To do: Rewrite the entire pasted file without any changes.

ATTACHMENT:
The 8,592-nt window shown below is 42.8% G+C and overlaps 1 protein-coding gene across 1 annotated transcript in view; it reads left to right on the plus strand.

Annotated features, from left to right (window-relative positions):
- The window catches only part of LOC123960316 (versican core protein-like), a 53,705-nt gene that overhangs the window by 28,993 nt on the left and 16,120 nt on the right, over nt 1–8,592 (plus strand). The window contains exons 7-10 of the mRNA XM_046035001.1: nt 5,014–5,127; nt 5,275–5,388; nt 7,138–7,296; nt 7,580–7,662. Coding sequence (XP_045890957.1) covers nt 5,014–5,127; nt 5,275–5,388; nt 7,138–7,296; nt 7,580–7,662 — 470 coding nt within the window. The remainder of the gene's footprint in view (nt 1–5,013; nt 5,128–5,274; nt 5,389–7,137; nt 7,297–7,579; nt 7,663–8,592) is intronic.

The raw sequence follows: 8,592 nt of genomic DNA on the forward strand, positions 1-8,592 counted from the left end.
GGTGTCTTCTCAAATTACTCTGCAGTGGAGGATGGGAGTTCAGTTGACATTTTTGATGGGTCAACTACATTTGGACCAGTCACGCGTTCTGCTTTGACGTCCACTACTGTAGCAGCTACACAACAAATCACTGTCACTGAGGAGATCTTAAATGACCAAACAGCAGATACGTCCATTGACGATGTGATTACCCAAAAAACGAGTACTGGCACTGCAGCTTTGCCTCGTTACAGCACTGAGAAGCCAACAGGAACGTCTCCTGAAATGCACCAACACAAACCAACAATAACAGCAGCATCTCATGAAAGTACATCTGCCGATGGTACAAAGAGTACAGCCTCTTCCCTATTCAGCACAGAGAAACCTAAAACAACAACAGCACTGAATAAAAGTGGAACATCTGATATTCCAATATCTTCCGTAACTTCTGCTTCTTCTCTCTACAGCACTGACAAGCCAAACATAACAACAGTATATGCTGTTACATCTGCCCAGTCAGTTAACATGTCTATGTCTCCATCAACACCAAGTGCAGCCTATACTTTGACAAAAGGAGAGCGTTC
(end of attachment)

The 8,592-nt window shown below is 42.8% G+C and overlaps 1 protein-coding gene across 1 annotated transcript in view; it reads left to right on the plus strand.

Annotated features, from left to right (window-relative positions):
- The window catches only part of LOC123960316 (versican core protein-like), a 53,705-nt gene that overhangs the window by 28,993 nt on the left and 16,120 nt on the right, over nt 1–8,592 (plus strand). The window contains exons 7-10 of the mRNA XM_046035001.1: nt 5,014–5,127; nt 5,275–5,388; nt 7,138–7,296; nt 7,580–7,662. Coding sequence (XP_045890957.1) covers nt 5,014–5,127; nt 5,275–5,388; nt 7,138–7,296; nt 7,580–7,662 — 470 coding nt within the window. The remainder of the gene's footprint in view (nt 1–5,013; nt 5,128–5,274; nt 5,389–7,137; nt 7,297–7,579; nt 7,663–8,592) is intronic.

The raw sequence follows: 8,592 nt of genomic DNA on the forward strand, positions 1-8,592 counted from the left end.
GGTGTCTTCTCAAATTACTCTGCAGTGGAGGATGGGAGTTCAGTTGACATTTTTGATGGGTCAACTACATTTGGACCAGTCACGCGTTCTGCTTTGACGTCCACTACTGTAGCAGCTACACAACAAATCACTGTCACTGAGGAGATCTTAAATGACCAAACAGCAGATACGTCCATTGACGATGTGATTACCCAAAAAACGAGTACTGGCACTGCAGCTTTGCCTCGTTACAGCACTGAGAAGCCAACAGGAACGTCTCCTGAAATGCACCAACACAAACCAACAATAACAGCAGCATCTCATGAAAGTACATCTGCCGATGGTACAAAGAGTACAGCCTCTTCCCTATTCAGCACAGAGAAACCTAAAACAACAACAGCACTGAATAAAAGTGGAACATCTGATATTCCAATATCTTCCGTAACTTCTGCTTCTTCTCTCTACAGCACTGACAAGCCAAACATAACAACAGTATATGCTGTTACATCTGCCCAGTCAGTTAACATGTCTATGTCTCCATCAACACCAAGTGCAGCCTATACTTTGACAAAAGGAGAGCGTTC